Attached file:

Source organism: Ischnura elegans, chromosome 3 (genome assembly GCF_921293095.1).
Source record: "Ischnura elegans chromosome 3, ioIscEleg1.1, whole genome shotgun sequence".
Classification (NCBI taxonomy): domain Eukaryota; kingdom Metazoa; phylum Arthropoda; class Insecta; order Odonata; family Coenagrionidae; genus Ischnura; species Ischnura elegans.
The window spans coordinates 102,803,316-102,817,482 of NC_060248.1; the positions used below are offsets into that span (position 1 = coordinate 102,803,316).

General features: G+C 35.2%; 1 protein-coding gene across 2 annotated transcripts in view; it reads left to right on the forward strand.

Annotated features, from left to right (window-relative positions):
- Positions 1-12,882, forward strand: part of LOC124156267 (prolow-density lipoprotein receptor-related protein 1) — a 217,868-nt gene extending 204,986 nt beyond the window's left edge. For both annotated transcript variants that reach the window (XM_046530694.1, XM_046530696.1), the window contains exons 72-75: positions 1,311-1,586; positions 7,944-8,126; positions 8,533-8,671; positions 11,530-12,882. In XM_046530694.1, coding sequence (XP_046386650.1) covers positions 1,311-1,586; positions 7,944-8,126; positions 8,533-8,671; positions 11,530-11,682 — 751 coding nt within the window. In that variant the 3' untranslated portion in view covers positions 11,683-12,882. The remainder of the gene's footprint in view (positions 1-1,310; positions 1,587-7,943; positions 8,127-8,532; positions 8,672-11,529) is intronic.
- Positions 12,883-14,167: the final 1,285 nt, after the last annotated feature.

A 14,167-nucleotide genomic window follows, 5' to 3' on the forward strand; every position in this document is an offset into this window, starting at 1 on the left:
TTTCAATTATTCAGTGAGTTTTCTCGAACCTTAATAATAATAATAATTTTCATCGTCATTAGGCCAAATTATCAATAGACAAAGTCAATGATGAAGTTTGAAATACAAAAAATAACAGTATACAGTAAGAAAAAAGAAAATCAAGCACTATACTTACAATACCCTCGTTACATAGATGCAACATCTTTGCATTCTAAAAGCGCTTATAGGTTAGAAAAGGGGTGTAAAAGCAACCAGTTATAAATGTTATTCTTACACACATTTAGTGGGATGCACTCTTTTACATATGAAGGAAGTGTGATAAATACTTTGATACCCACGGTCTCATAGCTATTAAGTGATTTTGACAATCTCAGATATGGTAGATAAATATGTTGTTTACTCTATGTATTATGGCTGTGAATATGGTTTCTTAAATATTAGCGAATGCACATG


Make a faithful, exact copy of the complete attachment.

Source organism: Ischnura elegans, chromosome 3 (genome assembly GCF_921293095.1).
Source record: "Ischnura elegans chromosome 3, ioIscEleg1.1, whole genome shotgun sequence".
Classification (NCBI taxonomy): domain Eukaryota; kingdom Metazoa; phylum Arthropoda; class Insecta; order Odonata; family Coenagrionidae; genus Ischnura; species Ischnura elegans.
The window spans coordinates 102,803,316-102,817,482 of NC_060248.1; the positions used below are offsets into that span (position 1 = coordinate 102,803,316).

General features: G+C 35.2%; 1 protein-coding gene across 2 annotated transcripts in view; it reads left to right on the forward strand.

Annotated features, from left to right (window-relative positions):
- Positions 1-12,882, forward strand: part of LOC124156267 (prolow-density lipoprotein receptor-related protein 1) — a 217,868-nt gene extending 204,986 nt beyond the window's left edge. For both annotated transcript variants that reach the window (XM_046530694.1, XM_046530696.1), the window contains exons 72-75: positions 1,311-1,586; positions 7,944-8,126; positions 8,533-8,671; positions 11,530-12,882. In XM_046530694.1, coding sequence (XP_046386650.1) covers positions 1,311-1,586; positions 7,944-8,126; positions 8,533-8,671; positions 11,530-11,682 — 751 coding nt within the window. In that variant the 3' untranslated portion in view covers positions 11,683-12,882. The remainder of the gene's footprint in view (positions 1-1,310; positions 1,587-7,943; positions 8,127-8,532; positions 8,672-11,529) is intronic.
- Positions 12,883-14,167: the final 1,285 nt, after the last annotated feature.

A 14,167-nucleotide genomic window follows, 5' to 3' on the forward strand; every position in this document is an offset into this window, starting at 1 on the left:
TTTCAATTATTCAGTGAGTTTTCTCGAACCTTAATAATAATAATAATTTTCATCGTCATTAGGCCAAATTATCAATAGACAAAGTCAATGATGAAGTTTGAAATACAAAAAATAACAGTATACAGTAAGAAAAAAGAAAATCAAGCACTATACTTACAATACCCTCGTTACATAGATGCAACATCTTTGCATTCTAAAAGCGCTTATAGGTTAGAAAAGGGGTGTAAAAGCAACCAGTTATAAATGTTATTCTTACACACATTTAGTGGGATGCACTCTTTTACATATGAAGGAAGTGTGATAAATACTTTGATACCCACGGTCTCATAGCTATTAAGTGATTTTGACAATCTCAGATATGGTAGATAAATATGTTGTTTACTCTATGTATTATGGCTGTGAATATGGTTTCTTAAATATTAGCGAATGCACATG